THE MICHIGAN DAILY
TUESDAY, APRIL 2S, 1939
PAGE TWO TUESDAY, APRIL 25, 1939
To Give Play
Comedy To Be Presented
At Lydia Mendelssohn
In conjunction with the Michigan
Schoolmasters' Meeting, Le Cerc-e
Francais will present its thirty-third
annual French play at 8:15 p.m. Fri-
day in the Lydia Mendelssohn Thea-
"Ces Dames Aux Chapeaux Verts,"
a modern French comedy by Albert
Acremant, has been selected by the
members of the club. Mr. Charles
Koella of the romance language de-
partment is director of the play.
The play marks the culmination of
the formal activities of the club for
the year. Officers of Le Cercle Fran-
cais are Helen Owston, '39, presi-
dent; Marcia Connell, '39, vice presi-
dent; Adelita Ortiz, '39, secretary;
and John Stiles, '39, treasurer.
Brumm, Tapping Attend
Dearborn Alumni Dinner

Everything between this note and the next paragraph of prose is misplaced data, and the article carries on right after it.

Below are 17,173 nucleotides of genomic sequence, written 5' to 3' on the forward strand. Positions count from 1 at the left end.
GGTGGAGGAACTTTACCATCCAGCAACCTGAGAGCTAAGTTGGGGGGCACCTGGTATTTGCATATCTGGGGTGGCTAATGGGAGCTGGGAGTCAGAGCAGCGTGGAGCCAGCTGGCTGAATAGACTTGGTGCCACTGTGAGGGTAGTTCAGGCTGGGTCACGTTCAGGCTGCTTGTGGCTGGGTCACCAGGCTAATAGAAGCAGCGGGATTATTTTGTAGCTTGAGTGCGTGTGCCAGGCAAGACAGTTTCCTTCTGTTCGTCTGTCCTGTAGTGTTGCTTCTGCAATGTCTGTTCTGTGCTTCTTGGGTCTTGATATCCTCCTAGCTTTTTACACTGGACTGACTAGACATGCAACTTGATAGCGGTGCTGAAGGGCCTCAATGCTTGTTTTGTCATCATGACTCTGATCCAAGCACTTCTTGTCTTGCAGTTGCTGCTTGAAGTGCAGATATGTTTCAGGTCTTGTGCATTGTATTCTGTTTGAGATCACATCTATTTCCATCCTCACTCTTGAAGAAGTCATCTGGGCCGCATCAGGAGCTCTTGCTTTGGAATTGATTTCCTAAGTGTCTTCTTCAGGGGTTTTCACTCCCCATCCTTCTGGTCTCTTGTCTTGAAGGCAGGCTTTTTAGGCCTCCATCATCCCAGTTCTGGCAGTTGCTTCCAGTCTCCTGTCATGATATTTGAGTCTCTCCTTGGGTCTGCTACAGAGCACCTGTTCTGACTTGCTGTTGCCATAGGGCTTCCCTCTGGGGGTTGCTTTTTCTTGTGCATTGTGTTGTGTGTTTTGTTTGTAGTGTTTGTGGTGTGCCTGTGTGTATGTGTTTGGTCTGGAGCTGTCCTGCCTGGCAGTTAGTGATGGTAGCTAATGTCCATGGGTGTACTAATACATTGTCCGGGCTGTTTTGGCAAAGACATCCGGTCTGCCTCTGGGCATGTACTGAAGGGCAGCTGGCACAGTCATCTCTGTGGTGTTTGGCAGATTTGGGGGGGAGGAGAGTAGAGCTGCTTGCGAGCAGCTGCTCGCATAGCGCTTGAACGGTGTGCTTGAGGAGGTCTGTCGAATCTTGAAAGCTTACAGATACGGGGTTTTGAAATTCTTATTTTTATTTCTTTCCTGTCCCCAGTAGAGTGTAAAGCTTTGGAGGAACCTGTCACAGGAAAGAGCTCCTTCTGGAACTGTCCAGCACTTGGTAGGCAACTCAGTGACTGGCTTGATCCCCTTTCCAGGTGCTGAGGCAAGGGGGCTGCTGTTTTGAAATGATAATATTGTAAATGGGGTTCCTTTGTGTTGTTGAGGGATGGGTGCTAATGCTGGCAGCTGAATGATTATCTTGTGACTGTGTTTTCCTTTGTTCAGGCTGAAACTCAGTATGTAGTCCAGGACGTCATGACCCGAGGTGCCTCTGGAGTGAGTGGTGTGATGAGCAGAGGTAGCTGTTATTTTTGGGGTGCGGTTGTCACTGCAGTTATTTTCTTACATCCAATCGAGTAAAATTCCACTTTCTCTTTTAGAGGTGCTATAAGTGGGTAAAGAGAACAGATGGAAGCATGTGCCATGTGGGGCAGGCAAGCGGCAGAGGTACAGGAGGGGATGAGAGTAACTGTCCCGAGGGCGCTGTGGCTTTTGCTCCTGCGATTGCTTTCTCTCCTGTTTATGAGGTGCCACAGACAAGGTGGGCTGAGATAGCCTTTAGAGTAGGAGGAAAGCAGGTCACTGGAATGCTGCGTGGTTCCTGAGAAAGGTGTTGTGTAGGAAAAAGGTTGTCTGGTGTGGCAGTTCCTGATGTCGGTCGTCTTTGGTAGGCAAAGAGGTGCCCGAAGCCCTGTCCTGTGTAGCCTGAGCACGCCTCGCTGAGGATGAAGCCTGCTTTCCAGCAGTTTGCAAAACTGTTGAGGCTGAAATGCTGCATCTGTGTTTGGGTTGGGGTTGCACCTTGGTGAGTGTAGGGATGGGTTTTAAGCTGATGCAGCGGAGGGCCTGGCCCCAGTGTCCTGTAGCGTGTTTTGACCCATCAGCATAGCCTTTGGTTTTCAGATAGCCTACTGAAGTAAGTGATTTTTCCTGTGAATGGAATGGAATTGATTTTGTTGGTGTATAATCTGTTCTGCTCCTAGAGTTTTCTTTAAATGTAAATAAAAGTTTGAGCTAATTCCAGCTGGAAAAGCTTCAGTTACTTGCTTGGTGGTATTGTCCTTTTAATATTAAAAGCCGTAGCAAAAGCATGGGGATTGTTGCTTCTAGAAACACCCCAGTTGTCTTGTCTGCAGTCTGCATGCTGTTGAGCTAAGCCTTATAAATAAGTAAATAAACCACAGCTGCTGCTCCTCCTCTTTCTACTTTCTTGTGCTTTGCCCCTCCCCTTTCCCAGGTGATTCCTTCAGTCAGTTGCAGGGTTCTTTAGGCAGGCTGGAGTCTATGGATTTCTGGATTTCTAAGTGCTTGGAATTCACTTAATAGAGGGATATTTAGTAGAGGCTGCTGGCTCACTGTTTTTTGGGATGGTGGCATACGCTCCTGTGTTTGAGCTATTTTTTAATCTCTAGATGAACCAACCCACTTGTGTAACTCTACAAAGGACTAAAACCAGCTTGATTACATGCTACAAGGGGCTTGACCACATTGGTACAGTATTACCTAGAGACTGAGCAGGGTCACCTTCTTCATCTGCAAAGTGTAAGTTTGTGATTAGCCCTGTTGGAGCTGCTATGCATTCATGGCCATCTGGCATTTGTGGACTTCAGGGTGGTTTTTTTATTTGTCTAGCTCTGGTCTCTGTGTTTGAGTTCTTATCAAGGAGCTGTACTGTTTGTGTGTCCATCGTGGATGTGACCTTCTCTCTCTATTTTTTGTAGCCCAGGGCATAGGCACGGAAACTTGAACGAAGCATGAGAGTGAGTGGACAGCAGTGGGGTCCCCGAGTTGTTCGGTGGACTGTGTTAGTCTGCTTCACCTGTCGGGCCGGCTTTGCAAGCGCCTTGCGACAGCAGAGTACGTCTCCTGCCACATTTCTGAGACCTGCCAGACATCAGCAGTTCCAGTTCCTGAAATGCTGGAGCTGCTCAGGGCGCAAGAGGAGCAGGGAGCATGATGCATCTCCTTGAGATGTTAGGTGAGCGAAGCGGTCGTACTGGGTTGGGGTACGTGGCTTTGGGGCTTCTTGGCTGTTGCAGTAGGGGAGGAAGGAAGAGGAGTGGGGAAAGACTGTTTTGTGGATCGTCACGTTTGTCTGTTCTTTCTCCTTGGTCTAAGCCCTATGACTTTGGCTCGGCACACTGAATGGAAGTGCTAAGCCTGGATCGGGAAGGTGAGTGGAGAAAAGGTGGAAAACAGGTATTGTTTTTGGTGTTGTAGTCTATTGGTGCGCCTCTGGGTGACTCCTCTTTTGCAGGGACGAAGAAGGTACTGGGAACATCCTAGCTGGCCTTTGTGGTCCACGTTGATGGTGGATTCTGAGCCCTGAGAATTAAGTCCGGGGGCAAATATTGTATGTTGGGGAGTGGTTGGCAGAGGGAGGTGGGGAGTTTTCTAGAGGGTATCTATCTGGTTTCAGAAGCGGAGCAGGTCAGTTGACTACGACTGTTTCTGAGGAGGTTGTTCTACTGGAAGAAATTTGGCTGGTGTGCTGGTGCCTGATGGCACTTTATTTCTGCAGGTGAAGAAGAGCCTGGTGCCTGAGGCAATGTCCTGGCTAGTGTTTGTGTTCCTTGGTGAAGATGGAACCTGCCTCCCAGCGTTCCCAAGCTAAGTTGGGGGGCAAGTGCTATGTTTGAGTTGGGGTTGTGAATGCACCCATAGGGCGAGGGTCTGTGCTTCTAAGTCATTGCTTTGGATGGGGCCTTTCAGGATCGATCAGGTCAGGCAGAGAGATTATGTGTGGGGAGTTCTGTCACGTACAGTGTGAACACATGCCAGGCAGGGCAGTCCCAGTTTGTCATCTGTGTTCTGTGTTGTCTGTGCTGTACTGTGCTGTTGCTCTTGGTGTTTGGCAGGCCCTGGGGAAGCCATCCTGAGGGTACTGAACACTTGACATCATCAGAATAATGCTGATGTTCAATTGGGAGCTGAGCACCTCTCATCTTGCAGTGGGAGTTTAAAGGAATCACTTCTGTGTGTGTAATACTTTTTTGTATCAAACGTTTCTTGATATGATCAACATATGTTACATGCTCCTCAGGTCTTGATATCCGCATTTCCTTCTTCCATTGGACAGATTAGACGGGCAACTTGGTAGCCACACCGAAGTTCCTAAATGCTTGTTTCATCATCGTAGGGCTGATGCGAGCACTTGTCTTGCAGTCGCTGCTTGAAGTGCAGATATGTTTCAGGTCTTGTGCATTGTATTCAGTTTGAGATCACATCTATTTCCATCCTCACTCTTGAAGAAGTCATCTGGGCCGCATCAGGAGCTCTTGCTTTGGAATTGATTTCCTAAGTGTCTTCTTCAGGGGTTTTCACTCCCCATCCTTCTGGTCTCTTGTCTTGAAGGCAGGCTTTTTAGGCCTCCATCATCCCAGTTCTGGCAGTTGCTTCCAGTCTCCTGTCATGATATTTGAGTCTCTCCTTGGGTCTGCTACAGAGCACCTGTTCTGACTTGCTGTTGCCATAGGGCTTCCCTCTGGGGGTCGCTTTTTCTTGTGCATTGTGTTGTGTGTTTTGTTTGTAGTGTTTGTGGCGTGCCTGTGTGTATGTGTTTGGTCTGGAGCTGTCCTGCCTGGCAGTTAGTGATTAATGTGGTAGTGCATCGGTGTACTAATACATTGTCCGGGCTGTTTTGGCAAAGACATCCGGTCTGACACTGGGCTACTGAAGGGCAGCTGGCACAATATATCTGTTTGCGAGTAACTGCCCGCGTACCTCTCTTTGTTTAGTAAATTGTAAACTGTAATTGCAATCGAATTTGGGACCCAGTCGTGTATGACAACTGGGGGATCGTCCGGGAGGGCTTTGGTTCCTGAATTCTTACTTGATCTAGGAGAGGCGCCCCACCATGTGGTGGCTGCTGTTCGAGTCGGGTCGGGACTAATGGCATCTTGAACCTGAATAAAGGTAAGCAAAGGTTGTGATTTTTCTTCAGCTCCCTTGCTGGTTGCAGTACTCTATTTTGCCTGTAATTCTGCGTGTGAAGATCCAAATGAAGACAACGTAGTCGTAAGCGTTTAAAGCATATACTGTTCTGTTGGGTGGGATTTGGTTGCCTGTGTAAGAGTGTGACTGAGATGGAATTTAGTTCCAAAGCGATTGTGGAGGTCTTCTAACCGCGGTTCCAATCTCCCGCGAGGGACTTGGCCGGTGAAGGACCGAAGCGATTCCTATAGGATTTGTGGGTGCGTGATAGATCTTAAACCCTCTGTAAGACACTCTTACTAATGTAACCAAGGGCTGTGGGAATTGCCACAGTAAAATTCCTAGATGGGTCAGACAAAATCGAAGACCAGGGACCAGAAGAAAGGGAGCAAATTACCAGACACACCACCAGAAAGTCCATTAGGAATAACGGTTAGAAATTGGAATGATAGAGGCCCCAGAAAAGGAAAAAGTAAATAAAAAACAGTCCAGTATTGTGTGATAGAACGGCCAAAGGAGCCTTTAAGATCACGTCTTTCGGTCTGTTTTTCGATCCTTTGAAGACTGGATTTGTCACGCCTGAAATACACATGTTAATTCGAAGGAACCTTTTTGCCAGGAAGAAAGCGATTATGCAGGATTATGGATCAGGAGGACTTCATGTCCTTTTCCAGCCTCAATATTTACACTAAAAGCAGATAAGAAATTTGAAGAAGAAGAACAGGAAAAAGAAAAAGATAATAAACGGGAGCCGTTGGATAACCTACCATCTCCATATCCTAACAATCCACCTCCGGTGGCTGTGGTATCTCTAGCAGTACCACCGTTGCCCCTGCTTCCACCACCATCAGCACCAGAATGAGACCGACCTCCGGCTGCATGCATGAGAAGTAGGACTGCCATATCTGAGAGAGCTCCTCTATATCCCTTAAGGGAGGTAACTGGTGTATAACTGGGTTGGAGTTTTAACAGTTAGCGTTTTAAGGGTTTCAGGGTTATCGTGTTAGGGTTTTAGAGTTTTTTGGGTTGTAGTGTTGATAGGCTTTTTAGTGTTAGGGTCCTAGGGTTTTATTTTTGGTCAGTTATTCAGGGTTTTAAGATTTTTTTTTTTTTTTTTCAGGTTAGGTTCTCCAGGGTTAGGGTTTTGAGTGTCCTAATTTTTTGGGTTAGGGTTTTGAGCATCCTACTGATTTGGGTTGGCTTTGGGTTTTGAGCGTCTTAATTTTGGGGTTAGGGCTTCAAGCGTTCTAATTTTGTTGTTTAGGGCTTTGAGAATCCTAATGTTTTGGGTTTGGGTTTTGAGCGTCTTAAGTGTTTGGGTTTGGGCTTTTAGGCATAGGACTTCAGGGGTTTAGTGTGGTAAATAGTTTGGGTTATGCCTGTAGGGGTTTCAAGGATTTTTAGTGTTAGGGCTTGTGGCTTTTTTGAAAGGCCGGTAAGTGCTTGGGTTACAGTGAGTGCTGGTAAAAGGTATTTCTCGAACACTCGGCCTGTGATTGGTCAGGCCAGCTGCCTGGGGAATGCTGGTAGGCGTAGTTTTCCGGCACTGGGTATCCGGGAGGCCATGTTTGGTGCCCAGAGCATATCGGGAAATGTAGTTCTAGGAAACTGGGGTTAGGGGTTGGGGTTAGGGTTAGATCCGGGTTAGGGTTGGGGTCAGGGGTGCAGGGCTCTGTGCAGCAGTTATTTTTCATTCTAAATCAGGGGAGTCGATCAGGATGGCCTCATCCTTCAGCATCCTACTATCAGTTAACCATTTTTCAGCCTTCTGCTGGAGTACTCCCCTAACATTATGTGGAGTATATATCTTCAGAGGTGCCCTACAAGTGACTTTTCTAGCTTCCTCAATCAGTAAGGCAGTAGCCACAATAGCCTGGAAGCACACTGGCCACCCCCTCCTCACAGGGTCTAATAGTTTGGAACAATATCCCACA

Prof. John L. Brumm of the jour-
nalism department and T. Hawley
Tapping, general secretary of the
Alumni Association, attended the an-
nual dinner of the University of
Michigan Club of Dearborn last night
at Dearborn Inn.
Prof. E. Blythe Stason, Dean-
elect of the Law School and Provost
of the University, will address the
University of Michigan Club of Mil-
Home Safety Day Named
LANSING, April 24.---PI)-A pro-
clamation by Governor Dickinson to-
day designated May 23 as Home Safe-
ty Day, asserting the loss of lives
"from home accidents and fires in-
creased to an appalling total excefd-
ing the toll of every other classifica-
tion of accidents" in 1938.
Mosher Jordan Hall Houses
436 Women Under One Roof
By MORT I NDER
If you should ask a girl where she lives and she says "467 Dead End,"
it doesn't necessarily mean she is a fugitive from reform school, but rather
that she lives at 467 Jordan Hall . . . called Dead End because of proximity
to cemetery . . . Mosher Hall-near the hosnital-is called "Sick End" --.
one of the largest women's dorms in any American university, it houses 436
students . . .since the fall of 1930, when it was opened, it has served as
residence for more than 2000 girls . . . the dormitories are named for Dr.